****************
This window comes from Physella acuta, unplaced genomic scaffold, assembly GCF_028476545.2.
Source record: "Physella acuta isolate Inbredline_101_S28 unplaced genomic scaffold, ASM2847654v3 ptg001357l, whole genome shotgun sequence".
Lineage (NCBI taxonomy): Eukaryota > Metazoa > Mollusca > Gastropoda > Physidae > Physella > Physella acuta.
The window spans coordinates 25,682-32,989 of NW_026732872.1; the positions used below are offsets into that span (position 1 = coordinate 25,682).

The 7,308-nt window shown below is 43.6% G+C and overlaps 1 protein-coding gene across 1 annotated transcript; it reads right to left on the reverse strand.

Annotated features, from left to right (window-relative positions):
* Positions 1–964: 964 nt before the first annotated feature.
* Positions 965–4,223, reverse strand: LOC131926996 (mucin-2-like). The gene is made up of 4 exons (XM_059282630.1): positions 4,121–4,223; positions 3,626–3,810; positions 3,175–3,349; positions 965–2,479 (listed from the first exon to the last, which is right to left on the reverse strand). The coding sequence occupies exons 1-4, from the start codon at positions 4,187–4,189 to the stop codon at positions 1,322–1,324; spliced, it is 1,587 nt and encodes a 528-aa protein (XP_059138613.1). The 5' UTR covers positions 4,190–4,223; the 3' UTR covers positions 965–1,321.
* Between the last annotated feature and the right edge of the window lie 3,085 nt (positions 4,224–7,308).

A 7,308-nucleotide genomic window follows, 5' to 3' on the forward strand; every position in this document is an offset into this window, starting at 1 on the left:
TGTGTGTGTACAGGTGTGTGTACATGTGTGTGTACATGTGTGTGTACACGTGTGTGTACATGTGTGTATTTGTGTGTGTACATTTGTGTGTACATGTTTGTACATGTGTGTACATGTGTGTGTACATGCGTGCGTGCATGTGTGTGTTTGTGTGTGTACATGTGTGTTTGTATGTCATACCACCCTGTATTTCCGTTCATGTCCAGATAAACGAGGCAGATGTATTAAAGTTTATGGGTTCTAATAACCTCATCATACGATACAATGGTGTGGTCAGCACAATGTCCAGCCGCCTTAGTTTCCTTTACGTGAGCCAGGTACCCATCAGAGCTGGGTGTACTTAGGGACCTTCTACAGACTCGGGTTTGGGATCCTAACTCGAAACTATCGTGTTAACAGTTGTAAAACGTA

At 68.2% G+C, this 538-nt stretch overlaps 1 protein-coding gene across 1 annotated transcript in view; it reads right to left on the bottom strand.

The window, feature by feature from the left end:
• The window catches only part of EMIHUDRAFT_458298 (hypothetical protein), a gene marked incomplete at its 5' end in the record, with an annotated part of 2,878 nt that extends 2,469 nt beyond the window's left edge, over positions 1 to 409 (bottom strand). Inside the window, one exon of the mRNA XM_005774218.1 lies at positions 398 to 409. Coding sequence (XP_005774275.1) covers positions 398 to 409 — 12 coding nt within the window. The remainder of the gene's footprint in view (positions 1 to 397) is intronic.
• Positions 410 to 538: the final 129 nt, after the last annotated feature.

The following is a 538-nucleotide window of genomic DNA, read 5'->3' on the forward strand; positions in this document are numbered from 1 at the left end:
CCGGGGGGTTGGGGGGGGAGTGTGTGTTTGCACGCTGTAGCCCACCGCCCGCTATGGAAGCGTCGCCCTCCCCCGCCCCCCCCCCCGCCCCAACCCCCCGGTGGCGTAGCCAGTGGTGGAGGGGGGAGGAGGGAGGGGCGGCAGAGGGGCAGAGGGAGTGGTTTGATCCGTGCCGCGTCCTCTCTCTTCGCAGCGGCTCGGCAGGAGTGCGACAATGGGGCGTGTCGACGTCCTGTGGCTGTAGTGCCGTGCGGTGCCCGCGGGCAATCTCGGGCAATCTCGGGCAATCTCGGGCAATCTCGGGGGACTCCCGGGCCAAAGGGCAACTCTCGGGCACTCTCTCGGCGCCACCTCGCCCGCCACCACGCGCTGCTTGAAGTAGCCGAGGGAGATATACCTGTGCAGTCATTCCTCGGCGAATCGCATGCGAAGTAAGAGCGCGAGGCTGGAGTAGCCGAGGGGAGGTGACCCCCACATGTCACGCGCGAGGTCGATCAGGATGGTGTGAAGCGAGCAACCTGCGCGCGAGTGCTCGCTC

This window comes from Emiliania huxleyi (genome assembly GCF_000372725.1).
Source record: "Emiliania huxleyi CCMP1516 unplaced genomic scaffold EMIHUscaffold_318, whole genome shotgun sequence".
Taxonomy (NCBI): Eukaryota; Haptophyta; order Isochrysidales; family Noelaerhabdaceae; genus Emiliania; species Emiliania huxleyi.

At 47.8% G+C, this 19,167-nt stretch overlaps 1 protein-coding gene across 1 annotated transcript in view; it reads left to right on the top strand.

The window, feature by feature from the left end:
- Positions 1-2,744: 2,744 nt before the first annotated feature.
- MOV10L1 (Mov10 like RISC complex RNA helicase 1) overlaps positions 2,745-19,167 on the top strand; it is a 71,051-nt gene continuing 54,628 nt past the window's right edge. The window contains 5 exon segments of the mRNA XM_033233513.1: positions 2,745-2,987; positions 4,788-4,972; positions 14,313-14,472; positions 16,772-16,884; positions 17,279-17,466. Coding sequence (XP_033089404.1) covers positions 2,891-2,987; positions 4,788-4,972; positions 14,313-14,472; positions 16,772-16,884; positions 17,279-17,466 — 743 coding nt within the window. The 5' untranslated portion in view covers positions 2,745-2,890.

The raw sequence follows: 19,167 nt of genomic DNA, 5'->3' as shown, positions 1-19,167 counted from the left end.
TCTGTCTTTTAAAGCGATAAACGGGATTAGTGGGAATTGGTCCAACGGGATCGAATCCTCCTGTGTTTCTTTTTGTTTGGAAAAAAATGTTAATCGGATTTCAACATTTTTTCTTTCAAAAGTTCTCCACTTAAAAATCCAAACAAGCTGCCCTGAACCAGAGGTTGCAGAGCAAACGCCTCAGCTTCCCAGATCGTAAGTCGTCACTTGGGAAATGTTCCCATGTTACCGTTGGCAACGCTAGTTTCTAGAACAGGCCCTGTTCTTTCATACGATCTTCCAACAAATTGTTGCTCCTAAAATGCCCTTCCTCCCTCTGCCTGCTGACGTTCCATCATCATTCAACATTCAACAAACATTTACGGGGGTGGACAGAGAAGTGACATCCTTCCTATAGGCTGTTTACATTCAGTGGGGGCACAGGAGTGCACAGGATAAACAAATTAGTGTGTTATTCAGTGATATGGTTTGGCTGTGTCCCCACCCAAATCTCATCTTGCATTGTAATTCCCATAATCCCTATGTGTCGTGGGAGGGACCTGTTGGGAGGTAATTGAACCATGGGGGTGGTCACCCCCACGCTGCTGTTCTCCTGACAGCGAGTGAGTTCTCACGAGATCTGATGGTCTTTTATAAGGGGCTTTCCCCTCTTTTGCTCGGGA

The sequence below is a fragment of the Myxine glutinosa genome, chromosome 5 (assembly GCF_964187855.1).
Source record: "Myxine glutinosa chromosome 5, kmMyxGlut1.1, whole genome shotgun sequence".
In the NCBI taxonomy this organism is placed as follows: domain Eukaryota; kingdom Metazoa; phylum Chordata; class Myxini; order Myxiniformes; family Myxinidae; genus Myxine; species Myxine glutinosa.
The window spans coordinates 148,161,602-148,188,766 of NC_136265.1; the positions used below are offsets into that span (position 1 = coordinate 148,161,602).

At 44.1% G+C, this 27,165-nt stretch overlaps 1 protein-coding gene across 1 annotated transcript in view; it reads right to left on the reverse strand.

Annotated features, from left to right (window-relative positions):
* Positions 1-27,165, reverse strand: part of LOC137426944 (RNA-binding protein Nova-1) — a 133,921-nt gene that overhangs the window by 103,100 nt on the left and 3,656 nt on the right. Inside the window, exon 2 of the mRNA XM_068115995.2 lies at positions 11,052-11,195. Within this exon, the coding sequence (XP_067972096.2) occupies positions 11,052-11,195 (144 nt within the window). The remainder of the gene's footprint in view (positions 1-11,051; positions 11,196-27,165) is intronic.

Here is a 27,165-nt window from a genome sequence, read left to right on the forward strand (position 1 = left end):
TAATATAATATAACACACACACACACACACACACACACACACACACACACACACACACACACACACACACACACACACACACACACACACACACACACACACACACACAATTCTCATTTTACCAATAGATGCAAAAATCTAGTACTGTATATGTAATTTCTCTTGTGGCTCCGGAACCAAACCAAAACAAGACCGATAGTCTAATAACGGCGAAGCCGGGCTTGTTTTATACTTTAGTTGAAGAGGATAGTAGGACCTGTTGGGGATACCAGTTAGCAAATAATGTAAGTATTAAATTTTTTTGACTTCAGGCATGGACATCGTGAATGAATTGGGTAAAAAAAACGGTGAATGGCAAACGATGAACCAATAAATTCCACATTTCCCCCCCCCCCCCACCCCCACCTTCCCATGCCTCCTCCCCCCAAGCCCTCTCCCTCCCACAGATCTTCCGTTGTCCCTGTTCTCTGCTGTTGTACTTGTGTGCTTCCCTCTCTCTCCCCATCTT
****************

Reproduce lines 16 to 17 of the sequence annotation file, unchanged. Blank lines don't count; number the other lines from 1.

The following is a 538-nucleotide window of genomic DNA, read 5'->3' on the forward strand; positions in this document are numbered from 1 at the left end:
CCGGGGGGTTGGGGGGGGAGTGTGTGTTTGCACGCTGTAGCCCACCGCCCGCTATGGAAGCGTCGCCCTCCCCCGCCCCCCCCCCCGCCCCAACCCCCCGGTGGCGTAGCCAGTGGTGGAGGGGGGAGGAGGGAGGGGCGGCAGAGGGGCAGAGGGAGTGGTTTGATCCGTGCCGCGTCCTCTCTCTTCGCAGCGGCTCGGCAGGAGTGCGACAATGGGGCGTGTCGACGTCCTGTGGCTGTAGTGCCGTGCGGTGCCCGCGGGCAATCTCGGGCAATCTCGGGCAATCTCGGGCAATCTCGGGGGACTCCCGGGCCAAAGGGCAACTCTCGGGCACTCTCTCGGCGCCACCTCGCCCGCCACCACGCGCTGCTTGAAGTAGCCGAGGGAGATATACCTGTGCAGTCATTCCTCGGCGAATCGCATGCGAAGTAAGAGCGCGAGGCTGGAGTAGCCGAGGGGAGGTGACCCCCACATGTCACGCGCGAGGTCGATCAGGATGGTGTGAAGCGAGCAACCTGCGCGCGAGTGCTCGCTC